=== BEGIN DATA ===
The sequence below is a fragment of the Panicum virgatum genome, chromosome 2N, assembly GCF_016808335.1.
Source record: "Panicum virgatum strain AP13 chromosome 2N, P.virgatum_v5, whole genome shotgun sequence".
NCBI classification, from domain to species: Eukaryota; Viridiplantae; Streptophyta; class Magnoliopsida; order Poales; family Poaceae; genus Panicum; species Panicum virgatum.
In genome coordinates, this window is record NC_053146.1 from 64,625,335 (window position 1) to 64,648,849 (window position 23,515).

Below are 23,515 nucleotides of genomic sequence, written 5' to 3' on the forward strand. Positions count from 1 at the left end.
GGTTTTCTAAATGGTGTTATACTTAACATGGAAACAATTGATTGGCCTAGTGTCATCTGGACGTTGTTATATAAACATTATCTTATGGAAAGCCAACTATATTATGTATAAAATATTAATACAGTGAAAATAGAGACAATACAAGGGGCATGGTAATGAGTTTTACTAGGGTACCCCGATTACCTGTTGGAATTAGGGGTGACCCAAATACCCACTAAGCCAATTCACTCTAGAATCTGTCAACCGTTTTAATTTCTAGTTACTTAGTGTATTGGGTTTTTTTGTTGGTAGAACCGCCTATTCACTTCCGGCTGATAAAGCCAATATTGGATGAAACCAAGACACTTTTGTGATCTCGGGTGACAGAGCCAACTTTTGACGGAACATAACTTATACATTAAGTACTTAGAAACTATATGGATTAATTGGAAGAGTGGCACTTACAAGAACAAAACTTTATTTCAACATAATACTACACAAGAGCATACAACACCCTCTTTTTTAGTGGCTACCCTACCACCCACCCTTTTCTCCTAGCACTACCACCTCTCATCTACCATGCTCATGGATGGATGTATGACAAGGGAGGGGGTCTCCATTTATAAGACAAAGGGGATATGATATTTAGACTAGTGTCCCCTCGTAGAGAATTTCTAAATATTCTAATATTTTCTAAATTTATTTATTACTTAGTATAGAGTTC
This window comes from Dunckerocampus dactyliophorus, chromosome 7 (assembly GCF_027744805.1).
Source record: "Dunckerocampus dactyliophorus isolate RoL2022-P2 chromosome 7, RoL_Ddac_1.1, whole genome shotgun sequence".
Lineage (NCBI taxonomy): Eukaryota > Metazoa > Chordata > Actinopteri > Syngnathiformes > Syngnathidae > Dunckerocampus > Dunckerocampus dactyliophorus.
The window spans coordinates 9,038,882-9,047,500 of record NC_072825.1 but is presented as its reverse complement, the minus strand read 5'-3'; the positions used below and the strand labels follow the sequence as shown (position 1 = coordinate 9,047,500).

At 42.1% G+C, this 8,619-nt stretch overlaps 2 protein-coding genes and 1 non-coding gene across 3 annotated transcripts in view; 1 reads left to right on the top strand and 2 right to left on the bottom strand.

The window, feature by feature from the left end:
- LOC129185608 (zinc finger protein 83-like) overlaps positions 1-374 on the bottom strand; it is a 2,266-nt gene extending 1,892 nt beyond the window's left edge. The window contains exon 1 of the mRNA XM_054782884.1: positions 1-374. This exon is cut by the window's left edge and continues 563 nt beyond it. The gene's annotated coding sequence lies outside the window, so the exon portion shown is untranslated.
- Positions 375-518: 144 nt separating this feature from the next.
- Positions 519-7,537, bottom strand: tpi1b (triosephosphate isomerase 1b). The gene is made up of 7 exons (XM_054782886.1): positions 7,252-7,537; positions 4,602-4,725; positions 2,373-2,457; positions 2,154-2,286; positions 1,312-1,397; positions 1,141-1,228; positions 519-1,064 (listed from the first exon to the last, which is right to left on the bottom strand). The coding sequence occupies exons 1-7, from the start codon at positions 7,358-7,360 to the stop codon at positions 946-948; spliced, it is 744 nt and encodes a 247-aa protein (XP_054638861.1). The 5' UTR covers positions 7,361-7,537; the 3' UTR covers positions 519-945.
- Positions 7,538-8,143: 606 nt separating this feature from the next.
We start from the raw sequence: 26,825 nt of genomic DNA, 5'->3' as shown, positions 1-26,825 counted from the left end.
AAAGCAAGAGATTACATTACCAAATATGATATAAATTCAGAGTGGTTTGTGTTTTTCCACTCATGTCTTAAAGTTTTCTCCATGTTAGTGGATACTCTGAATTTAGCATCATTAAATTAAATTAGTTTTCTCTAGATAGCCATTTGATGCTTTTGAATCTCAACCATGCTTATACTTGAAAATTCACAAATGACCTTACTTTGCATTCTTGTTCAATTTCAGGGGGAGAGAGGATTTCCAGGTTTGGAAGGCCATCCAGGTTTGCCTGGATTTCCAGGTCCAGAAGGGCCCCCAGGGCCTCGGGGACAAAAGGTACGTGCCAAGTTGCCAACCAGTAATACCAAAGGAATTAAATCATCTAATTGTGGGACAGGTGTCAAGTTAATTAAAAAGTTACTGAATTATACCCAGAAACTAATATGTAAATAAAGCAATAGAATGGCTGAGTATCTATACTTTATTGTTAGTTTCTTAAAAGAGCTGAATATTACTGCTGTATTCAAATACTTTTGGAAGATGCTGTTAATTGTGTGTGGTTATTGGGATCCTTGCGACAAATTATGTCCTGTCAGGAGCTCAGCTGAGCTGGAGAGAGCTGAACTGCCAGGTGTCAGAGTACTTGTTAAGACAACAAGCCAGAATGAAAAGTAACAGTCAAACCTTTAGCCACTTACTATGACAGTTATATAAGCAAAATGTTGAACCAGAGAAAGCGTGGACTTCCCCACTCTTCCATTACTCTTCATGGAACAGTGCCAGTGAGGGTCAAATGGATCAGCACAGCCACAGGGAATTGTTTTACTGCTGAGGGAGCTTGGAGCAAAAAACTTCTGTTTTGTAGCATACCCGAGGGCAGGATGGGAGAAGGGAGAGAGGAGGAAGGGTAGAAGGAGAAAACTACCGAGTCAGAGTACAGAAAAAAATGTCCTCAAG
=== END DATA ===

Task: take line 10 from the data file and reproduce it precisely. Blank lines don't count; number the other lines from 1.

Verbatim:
The window spans coordinates 9,038,882-9,047,500 of record NC_072825.1 but is presented as its reverse complement, the minus strand read 5'-3'; the positions used below and the strand labels follow the sequence as shown (position 1 = coordinate 9,047,500).